Mughal small square

Mughal Empire In India

Timeline created by hsingh1 in History
Event Date: Event Title: Event Description:
Babur small square 31st Dec, 1526 Foundation of Mughal Empire in India The First Battle of Panipat (1526), between the Mughal Zahir ud-Din Muhammad Babur against the Delhi Sultan Ibrahim Lodi, resulting in a Mughal victory. Babur was a Muslim conqueror from Central Asia who, following a series of setbacks, finally succeeded in laying the basis for the Mughal dynasty of India. He was a direct descendant of Timur through his father, and a descendant also of Genghis Khan through his mother.
Humayun small square 31st Dec, 1530 Humayun ascends The first Mughal emperor, Babur, dies in India and is succeeded by his son, Humayun.
Akbar small square 31st Dec, 1556 Akbar ascends Akbar was an artisan, warrior, artist, armorer, blacksmith, carpenter, emperor, general, inventor, animal trainer (reputedly keeping thousands of hunting cheetahs during his reign and training many himself), lacemaker, technologist and theologian. His most lasting contributions were to the arts. He initiated a large collection of literature, including the Akbar-nama and the Ain-i-Akbari, and incorporated art from around the world into the Mughal collections.
Jahangir small square Jahangir Ascends In 1600, when Akbar was away from the capital on an expedition, Salim broke into an open rebellion, and declared himself Emperor. Akbar had to hastily return to Agra and restore order. There was a time when Akbar thought of putting his eldest grandson Khusrau Mirza on the throne instead of Salim. Prince Salim forcefully succeeded to the throne in 1605, eight days after his father's death. Salim ascended to the throne with the title of Nur-ud-din Muhammad Jahangir Badshah Ghazi.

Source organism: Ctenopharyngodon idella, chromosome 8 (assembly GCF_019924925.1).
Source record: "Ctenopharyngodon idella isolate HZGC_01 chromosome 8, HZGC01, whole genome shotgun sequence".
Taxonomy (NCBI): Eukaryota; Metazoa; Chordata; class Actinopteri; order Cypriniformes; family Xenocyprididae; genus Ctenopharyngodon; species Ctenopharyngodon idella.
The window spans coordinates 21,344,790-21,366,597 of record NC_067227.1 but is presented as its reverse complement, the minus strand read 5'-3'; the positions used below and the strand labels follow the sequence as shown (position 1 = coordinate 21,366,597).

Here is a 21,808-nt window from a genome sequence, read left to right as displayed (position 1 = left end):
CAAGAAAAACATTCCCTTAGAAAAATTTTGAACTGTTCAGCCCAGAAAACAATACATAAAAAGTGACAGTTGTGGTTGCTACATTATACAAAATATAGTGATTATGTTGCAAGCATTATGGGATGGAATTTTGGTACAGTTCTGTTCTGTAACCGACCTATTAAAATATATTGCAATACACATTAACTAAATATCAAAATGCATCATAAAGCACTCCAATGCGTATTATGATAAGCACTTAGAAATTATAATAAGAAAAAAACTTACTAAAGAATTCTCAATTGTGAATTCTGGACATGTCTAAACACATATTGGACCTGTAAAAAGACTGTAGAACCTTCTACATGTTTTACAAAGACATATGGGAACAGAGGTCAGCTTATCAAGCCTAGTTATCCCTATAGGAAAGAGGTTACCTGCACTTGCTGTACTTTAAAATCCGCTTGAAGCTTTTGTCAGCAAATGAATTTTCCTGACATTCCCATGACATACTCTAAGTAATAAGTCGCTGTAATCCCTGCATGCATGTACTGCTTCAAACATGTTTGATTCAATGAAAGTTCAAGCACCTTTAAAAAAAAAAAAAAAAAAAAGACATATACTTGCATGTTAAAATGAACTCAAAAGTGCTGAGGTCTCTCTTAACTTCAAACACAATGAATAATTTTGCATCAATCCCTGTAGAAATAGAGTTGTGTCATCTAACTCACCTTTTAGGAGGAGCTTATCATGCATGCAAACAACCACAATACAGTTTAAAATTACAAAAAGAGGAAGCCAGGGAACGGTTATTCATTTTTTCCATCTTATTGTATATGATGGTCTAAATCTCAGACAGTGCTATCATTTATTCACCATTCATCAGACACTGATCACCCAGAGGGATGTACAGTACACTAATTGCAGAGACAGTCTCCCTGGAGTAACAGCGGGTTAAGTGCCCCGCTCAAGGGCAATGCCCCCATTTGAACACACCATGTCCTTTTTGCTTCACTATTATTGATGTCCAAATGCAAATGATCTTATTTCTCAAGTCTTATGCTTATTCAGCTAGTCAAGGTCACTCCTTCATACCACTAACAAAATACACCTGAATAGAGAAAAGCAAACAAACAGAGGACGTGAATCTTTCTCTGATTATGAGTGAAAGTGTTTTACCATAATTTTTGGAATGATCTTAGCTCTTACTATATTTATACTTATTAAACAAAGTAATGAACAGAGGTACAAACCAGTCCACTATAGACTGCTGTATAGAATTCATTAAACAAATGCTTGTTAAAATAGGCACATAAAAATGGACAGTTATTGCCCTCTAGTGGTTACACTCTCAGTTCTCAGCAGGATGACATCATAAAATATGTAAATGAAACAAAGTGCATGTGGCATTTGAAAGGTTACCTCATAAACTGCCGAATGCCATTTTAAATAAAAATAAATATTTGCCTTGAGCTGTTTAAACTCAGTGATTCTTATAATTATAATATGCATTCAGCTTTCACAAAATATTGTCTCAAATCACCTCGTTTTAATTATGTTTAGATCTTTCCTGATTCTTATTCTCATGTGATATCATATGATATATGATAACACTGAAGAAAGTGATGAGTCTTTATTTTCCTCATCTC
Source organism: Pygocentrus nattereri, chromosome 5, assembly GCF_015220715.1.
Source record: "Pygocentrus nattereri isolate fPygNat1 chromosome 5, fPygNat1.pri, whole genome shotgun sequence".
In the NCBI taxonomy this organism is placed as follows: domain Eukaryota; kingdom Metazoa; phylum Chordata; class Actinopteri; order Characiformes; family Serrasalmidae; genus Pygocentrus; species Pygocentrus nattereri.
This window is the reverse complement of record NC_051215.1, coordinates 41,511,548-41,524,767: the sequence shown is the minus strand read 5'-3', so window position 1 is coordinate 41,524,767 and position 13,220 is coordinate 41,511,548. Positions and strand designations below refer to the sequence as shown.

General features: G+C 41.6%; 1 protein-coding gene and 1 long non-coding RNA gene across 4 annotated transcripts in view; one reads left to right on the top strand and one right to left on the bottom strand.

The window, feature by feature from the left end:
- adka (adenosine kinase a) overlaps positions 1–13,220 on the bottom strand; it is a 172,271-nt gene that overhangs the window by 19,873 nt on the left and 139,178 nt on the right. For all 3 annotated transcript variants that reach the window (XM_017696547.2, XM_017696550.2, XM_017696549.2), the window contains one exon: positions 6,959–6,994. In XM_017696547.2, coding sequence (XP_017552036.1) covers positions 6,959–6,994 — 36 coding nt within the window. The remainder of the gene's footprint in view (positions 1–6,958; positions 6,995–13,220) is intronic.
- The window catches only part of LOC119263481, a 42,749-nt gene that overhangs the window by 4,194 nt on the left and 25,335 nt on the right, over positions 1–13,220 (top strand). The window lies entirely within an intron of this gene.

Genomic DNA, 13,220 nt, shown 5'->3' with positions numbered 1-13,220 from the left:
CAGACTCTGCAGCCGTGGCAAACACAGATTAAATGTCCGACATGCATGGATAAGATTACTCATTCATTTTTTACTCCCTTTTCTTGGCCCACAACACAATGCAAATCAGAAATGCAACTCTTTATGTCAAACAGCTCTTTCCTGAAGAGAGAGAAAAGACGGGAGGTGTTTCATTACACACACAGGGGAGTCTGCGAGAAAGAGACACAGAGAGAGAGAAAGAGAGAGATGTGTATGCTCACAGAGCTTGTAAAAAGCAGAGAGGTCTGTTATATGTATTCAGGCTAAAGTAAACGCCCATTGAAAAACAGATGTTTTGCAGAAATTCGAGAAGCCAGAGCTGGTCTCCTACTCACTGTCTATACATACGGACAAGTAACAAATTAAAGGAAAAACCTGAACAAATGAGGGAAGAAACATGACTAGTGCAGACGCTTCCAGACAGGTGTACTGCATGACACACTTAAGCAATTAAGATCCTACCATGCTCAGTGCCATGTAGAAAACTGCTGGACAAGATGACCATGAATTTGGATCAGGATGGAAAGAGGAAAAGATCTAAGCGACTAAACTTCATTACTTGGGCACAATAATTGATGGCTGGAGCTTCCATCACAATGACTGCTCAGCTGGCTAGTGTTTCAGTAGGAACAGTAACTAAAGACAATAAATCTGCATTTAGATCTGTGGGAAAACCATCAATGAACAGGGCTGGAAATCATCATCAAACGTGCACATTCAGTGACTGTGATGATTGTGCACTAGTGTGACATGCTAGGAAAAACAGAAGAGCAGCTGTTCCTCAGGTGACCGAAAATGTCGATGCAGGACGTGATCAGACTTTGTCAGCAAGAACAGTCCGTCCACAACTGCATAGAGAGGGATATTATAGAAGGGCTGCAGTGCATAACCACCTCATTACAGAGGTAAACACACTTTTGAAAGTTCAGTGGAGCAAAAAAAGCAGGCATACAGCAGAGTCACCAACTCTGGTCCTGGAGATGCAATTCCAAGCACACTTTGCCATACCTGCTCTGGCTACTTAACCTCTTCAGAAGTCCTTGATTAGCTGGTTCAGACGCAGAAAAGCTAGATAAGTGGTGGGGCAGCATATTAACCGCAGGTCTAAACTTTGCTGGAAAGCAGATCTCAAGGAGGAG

Shah jahan 2 small square Shah Jahan ascends While young, he was a favourite of his legendary grandfather Akbar the great. He is also called Shahjahan The Magnificent. He is considered to be one of the greatest Mughals and his reign has been called the Golden Age of Mughals.
Taj mahal small square Taj Mahal Shah Jahan left behind a grand legacy of structures constructed during his reign. He was a patron of architecture. His most famous building was the Taj Mahal, now a wonder of the world, which he built out of love for Mumtaz Mahal. Its structure was drawn with great care and architects from all over the world were called for this purpose. The building took twenty years to complete and was constructed entirely from the white marble.
230px aurangazeb small square Aurangzeb ascends With Shuja and Murad disposed of, and confining his father Shah Jahan confined in Agra, Aurangzeb pursued Dara, chasing him across the north-western bounds of the empire. Having secured his position, Aurangzeb kept an already weakening Shah Jahan under house arrest at the Agra Fort. Shah Jahan died in 1666.